A Herefords Australia crossbreeding trial is set to generate controlled, accurate data on the commercial value of crossbred beef genetics using Hereford sires over Angus females.
The Black Baldy trial is a partnership between Herefords Australia, Adelaide University, Greenham Tasmania, Meat and Livestock Australia and Musselroe Beef.
The project has received 50 per cent co-operative funding over an initial three-year period from the Meat and Livestock Australia Donor Company.
Herefords Australia chief executive officer Alex Ball said the trial was designed to compare the performance of Black Baldy animals with high performance straight bred animals.
Data has been collected on calving ease, birth weight, age at puberty, conception rate, growth rate, carcass performance and eating quality.
Held in Tasmania, the trial began in spring, 2014 using maiden Angus heifers artificially inseminated to Hereford and Angus sires.
Dr Ball said the results were published this month from a similar trial carried out in the US.
He said the US trial had revealed the Hereford breed was broadly competitive on all traits.
“There are some hard objectified, well analysed, directly comparable results to look at,’’ Dr Ball said.
“We aim to link these trials in 2017 so the Hereford community across the world has data that shows exactly how competitive we can be.’’
The US trial involved the Angus herds of Simplot Livestock Co, Lacey Land and Livestock, Harris Ranch and Circle A Angus.
The Harris Ranch findings revealed the crossbred calves had a US$78 a head advantage compared to their straightbred peers.
There was a slight advantage to the crossbred of US$10.80 a head for increased weaning weight, but most of it came through feedlot and carcass performance.
The Hereford sired group had an advantage in average daily weight gain, dry matter feed conversion and cost of gain compared to the Angus sired group.
Northern NSW beef producer Jennifer Kelby is looking forward to the final outcomes and discussion around the Black Baldy crossbreeding trial.
She runs a commercial herd of 200 Hereford, Black Baldy and Bos indicus cross females at Backmede, near Casino, supplying weaners into the local physical markets.
Jennifer said the heterosis (hybrid vigour) of the Black Baldy had resulted in a huge difference at the saleyards.
“This helped keep me afloat during the cattle crash,’’ she said.
Jennifer selects BREEDPLAN recorded registered Hereford and Angus bulls, concentrating on estimated breeding values for milk, 200 and 400 day growth, along with structural soundness.
“I challenge those around here that prefer Bos indicus (which I also have some of), as the Black Baldies consistently make more money than the heavier Bos indicus,’’ she said.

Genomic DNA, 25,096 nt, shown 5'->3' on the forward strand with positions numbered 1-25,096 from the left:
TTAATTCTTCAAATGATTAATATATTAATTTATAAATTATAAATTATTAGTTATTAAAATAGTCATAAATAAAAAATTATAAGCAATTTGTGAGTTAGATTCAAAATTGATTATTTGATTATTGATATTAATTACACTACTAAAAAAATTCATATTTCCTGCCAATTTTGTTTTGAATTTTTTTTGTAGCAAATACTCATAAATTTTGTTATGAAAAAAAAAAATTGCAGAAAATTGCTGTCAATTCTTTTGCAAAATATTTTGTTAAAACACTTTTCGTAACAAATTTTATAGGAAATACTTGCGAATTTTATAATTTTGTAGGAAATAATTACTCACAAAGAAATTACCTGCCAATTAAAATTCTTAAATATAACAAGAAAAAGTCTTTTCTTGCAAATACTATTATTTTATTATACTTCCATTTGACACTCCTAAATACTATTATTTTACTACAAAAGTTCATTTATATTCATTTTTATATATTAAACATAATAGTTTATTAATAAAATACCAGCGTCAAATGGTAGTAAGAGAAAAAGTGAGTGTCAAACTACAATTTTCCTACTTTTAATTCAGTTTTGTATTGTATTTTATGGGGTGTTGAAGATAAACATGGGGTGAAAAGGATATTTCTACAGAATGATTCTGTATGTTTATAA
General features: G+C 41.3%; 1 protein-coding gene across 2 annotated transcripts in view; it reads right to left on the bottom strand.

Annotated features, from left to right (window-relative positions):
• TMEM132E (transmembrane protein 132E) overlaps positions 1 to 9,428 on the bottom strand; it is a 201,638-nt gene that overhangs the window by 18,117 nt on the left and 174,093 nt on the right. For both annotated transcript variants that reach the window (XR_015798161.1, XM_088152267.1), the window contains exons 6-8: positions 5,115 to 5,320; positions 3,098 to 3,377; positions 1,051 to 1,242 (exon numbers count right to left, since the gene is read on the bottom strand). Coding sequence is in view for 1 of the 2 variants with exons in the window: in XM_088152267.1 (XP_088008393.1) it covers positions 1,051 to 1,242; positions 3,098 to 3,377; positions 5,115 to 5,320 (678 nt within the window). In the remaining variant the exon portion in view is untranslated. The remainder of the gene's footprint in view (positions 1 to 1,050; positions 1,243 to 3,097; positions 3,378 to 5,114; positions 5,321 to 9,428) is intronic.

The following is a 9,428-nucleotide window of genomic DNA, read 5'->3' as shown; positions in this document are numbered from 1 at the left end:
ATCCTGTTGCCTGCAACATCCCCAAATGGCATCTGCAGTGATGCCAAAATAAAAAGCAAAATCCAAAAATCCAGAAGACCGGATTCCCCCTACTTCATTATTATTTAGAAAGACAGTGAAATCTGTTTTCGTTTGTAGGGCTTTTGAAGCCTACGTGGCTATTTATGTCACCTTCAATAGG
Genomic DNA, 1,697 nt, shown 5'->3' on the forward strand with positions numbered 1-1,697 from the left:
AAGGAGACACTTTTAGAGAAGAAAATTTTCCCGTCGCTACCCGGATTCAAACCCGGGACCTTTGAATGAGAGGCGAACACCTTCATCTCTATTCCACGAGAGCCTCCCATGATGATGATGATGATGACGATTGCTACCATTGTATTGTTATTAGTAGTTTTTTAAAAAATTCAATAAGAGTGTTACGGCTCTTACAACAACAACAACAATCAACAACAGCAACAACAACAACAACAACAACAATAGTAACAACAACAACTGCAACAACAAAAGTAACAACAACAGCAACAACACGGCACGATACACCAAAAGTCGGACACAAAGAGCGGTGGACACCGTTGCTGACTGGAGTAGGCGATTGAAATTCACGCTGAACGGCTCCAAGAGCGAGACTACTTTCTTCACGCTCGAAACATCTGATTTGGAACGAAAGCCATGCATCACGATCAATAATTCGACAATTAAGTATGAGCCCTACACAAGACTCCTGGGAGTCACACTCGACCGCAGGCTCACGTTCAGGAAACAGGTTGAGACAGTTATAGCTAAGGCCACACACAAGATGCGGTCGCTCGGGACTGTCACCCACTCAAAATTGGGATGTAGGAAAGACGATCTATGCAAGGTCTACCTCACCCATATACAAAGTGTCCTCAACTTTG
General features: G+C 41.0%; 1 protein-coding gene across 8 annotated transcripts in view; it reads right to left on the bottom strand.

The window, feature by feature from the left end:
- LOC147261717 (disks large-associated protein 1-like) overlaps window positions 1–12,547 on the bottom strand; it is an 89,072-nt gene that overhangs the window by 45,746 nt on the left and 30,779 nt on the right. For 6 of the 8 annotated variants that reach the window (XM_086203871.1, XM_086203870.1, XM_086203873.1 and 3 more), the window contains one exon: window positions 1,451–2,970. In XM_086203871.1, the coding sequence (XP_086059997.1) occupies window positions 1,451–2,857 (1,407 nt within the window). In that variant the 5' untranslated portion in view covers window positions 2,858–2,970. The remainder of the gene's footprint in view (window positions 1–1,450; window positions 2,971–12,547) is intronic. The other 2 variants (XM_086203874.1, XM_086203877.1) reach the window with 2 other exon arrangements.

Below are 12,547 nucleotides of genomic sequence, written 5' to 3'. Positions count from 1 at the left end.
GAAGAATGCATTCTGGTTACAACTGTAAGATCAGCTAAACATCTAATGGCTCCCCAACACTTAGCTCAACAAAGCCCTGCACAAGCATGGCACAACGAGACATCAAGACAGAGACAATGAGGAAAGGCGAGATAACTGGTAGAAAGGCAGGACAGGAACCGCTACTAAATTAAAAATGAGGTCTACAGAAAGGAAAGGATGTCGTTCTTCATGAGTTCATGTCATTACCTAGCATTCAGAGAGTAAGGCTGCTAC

Jennifer said the fertility of Hereford females was a real advantage.
“Hereford cows will be back in calf three months after her latest calf, with many going back into calf before then,’’ she said.
“The second biggest plus for Herefords is they are the best cross for all other breeds and their docility.
“The southern areas of the Victoria and Riverina can’t get enough of the Black Baldies I can turn out in July.’’
Jennifer sells seven to eight-month-old weaners weighing 200-300 kg throughout the year to spread cash flow and sale “risk’’.
She has regular repeat buyers looking for her Black Baldies.
“In this climate, cows can be calving all year round and with tactical grazing management, I can keep the freshness in my sale vealers in the winter/early spring months.
“My Black Baldy cows that I have kept are excellent mothers and rear my heaviest Bos taurus calves, and are also very fertile.’’
Jennifer said Hereford and Angus were complementary breeds, along with Santa Gertrudis and Hereford.
“My agent always comments on my high calving rates – I have achieved 100 per cent of Black Baldy calves from Hereford cows and this year had a 99 per cent rate.
“I don’t have my cows on supplementary feed – they eat just what’s in the paddock.’’
NSW Hereford breeder Jock Nivison, Walcha, sells a large proportion of his bulls to commercial Angus breeders for use in Black Baldy production systems.
Mr Nivison said producers not crossbreeding were leaving 20-25 per cent of production on the table.
He said heterosis accelerated lowly heritable traits not quickly achieved in purebreds.
“Depending on how many maternal benefits you include in your heterosis, you gain a minimum of 10 per cent in a two way breed split,’’ Mr Nivison said.
“When the feeder steer price is 350c/kg liveweight, the purebred producer needs a price premium of 35c/kg to break even with the Black Baldy producer.’’
Black Baldy females are highly fertile and rear the heaviest Bos taurus calves for beef producer Jennifer Kelby.